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Is massively collaborative mathematics possible in forums?

mathbalarka

Well-known member
MHB Math Helper
Mar 22, 2013
573
The title is essentially dual to the one in blogposts of Nielson and Gowers, from which Polymath wiki developed. The subject is the same here, although different in the sense that whether or not that is possible in forums.

A member of this forum have tried to start a polymath project here on MHB. I won't deny that I felt similar way for many problems I have, perhaps a few of mine are already getting collaborated efforts in MMF, but the issues must be taken account to before stepping out in something that much big.

The whole point of this project is to get collaborative efforts on a certain problem, so definitely two different kinds of problems occur.

The statement of the problem

Massive collaborative mathematics is applicable to problems that are superiorly tough and only several tactical attacks may be sufficient to do this. Such problems are not in lack, but many of them are beyond the forum effort (I'll come to this later). What is needed here is some reasonable problem that might be tackled by some forum members. For example, RH must not be a subject to F-Polymath (Forum Polymath, I will abbreviate it like this afterwards).

Also, a subject might be a subject of collaboration if and only if there is an angle of approach available, otherwise there is no point. For example, if one can find a way to attack the Collatz conjecture, and believes there is a possible way to attack it further, then it is worthwhile to be a subject of massive F-collaboration.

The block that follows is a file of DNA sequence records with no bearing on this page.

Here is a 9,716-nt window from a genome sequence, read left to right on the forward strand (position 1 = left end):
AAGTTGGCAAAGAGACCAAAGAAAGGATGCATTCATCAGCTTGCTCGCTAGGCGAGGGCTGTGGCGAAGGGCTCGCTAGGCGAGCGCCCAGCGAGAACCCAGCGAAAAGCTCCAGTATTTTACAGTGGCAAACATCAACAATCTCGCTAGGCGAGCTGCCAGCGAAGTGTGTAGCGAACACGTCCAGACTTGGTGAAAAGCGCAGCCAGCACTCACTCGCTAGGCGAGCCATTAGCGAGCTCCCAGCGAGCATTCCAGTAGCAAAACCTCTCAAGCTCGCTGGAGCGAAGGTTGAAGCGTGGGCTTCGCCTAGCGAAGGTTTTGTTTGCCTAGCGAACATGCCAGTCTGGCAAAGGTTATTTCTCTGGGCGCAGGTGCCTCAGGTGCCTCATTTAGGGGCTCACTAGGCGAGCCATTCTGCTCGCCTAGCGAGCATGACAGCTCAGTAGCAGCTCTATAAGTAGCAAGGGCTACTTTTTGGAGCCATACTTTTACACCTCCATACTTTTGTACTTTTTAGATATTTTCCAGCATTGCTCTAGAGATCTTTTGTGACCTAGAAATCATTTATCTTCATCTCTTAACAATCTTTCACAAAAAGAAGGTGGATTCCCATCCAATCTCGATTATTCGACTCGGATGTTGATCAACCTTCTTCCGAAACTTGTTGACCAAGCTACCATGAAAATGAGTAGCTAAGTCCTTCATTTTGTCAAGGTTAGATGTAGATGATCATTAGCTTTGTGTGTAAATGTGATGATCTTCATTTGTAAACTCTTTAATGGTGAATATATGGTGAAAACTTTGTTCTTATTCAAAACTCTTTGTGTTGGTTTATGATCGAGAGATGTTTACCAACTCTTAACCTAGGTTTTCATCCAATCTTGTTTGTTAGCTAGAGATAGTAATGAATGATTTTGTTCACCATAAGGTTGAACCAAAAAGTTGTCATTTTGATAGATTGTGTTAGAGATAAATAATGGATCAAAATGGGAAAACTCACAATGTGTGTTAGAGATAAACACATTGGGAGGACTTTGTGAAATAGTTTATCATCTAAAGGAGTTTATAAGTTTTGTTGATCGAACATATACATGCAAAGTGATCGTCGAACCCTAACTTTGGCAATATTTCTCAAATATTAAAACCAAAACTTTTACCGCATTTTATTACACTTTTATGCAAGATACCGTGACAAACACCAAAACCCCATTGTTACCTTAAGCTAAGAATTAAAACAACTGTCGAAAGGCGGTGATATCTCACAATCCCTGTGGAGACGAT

Different peoples, different subject

This almost definitely the most painful part of starting a collaborative project on forums. Not everyone works on a particular field on every mathematics forum -- so the it must be heavily researched whether or not the statement of the problem can be attacked by -most- members of a forum, otherwise the forum collaboration is bound to get unsuccessful.

It is interesting to note that how this point is shown to be a positive side in Gower's blogpost, whereas here it is a negative point.

Above all, I think the main question, quoted from Gower, is

"Why would anyone agree to share their ideas?"